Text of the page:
The Tory MP secured a parliamentary victory on Tuesday when he re-proposed an amendment to the Brexit Withdrawal Agreement that will allow Parliament to continue to debate even after- and if – Theresa May’s deal is voted down by the House of Commons on December 11. But the quick victory could completely backfire on him and other Remainers in the House as the amendment could remove a no-deal scenario from the table forcing arch-Brexiteers to vote in favour of the Prime Minister’s deal to avoid Brexit being stopped altogether.
As he presented his motion to the House, Mr Grieve said: “The House will recall that back in last June issues arose about how the House should proceed in the event of the Government’s motion being rejected.
“That time my Rt. Honourable friend the Prime Minister presented to me that if the motion were tone made amendable- the motion to be considered thereafter – it would in some way interfere with her ability to negotiate.
“Which is why having reflected on her view I took the decision to vote against my own amendment when it was presented to this House because I listened to what she had to say to me.
“But the reality remains that we have an unsatisfactory procedure to resolve differences of opinion in this House, if and obviously, it’s an if, we come to a point where the Government does not succeed on its motion and the opportunity exists this afternoon to cure that anomaly.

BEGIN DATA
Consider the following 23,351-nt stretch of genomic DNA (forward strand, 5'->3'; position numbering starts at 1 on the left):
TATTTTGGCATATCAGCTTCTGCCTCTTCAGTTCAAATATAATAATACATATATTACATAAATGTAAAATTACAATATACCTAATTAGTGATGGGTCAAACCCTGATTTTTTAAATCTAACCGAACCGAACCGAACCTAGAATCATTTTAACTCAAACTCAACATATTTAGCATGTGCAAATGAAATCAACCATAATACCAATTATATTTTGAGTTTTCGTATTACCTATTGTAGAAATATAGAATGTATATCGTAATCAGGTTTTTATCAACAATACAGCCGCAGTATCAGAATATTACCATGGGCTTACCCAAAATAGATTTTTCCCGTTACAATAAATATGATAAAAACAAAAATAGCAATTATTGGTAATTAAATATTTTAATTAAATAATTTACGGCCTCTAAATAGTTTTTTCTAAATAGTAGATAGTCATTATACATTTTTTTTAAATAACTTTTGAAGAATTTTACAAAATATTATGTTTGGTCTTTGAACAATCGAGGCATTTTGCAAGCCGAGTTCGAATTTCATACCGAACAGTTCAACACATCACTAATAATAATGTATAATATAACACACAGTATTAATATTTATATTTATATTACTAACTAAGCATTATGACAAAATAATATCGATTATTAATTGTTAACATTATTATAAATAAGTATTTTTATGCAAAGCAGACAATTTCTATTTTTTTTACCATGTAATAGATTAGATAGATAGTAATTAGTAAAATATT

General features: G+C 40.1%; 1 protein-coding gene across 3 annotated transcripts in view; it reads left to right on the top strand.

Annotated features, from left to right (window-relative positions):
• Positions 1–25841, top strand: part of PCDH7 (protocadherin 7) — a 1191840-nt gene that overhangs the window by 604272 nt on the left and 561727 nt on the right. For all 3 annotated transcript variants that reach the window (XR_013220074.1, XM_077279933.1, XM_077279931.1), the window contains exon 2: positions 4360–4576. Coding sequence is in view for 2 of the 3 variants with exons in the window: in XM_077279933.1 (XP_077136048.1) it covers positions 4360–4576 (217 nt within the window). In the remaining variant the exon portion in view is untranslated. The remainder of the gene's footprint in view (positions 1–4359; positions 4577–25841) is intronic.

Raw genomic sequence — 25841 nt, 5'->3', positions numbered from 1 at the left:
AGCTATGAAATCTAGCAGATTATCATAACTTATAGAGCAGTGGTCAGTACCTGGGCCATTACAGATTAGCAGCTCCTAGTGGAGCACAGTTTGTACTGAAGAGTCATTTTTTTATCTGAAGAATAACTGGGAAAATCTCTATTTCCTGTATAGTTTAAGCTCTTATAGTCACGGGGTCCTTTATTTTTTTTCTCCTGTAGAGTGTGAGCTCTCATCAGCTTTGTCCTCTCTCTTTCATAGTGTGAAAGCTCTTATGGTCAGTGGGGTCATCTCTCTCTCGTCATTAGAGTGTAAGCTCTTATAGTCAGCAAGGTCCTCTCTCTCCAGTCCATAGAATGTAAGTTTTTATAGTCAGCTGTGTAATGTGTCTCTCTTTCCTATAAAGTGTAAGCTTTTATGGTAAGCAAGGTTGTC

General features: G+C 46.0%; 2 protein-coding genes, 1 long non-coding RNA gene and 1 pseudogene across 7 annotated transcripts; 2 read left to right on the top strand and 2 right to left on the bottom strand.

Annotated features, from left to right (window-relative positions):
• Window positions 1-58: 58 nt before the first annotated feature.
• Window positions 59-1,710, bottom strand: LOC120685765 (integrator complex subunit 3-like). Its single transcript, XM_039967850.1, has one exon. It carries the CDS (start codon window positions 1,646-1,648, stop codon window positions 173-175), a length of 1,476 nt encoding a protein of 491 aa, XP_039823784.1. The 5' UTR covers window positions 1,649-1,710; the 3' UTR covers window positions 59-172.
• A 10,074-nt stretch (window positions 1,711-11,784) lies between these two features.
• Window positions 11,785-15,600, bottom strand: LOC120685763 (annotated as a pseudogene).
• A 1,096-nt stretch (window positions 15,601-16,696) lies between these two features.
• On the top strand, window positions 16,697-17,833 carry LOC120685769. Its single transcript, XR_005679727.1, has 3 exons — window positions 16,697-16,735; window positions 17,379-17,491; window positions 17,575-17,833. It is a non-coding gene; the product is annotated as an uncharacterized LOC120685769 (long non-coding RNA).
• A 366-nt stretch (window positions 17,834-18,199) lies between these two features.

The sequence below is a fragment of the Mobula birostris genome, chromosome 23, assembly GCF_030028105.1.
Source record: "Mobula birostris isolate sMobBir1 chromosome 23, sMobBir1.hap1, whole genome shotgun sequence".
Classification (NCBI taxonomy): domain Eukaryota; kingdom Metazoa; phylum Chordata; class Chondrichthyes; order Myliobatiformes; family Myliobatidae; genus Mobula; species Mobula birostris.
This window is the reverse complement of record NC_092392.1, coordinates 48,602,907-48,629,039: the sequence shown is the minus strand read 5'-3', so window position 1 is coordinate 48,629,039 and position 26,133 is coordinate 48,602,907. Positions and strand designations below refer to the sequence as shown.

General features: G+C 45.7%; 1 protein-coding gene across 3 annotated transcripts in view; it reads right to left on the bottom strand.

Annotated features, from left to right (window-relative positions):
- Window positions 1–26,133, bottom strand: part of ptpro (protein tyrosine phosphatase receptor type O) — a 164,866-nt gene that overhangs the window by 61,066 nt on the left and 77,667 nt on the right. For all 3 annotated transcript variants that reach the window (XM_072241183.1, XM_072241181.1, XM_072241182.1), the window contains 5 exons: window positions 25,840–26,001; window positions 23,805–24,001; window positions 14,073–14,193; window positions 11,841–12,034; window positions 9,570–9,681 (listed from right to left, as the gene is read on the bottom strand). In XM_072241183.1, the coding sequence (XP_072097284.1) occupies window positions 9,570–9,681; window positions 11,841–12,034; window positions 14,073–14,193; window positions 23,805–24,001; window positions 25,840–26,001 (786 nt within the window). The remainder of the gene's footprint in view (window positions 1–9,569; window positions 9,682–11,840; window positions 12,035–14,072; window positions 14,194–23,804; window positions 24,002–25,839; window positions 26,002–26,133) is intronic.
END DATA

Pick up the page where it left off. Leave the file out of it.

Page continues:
“And as was so rightly said by the speaker for the opposition, it is contrary to all sensible practice and I have to say slightly disrespectful of the role of this House, that we should end up with a situation in which we have unamendable motions for consideration at a time when Parliament ought to be fully focused on trying to find means of resolving outstanding issues.
“And it’s for that reason that I put forward this amendment which would in very simple terms cure that problem and provide reassurance even before we start on these really important debates, that whatever the outcome next week we have a means of continuing the debate thereafter if we need to in a way that must be in conformity with what any right-thinking member of this House would think to be the proper procedure and process to adopt.”
The amendment sought to allow Parliament to have more of a say on Brexit plans if the Government’s EU Withdrawal Agreement is rejected by MPs. It was approved by 321 votes to 299, majority 22.
Twenty-five Conservative MPs rebelled to support Tory former minister Dominic Grieve’s amendment designed to give Parliament a greater say on Brexit plans if the Government’s EU Withdrawal Agreement is rejected next week, according to the division list.
Four Labour MPs voted against the amendment. Following the vote, the Prime Minister said the Brexit debate had been “corrosive to our politics”.
She added: “What I believe is important is that we respect the views of those who voted Leave and deliver Brexit, but we also recognise that we do need to protect the trading relationship and ensure that we protect the jobs that rely on that trading relationship.”
Tory MP Anne Marie Morris Newton Abbot earlier intervened on Mrs May to suggest her deal would mean the UK would be “stuck with the same rule base that we have in the EU”.
Mrs May responded by saying: “I don’t agree with the analysis that she’s just given in relation to the agreement.”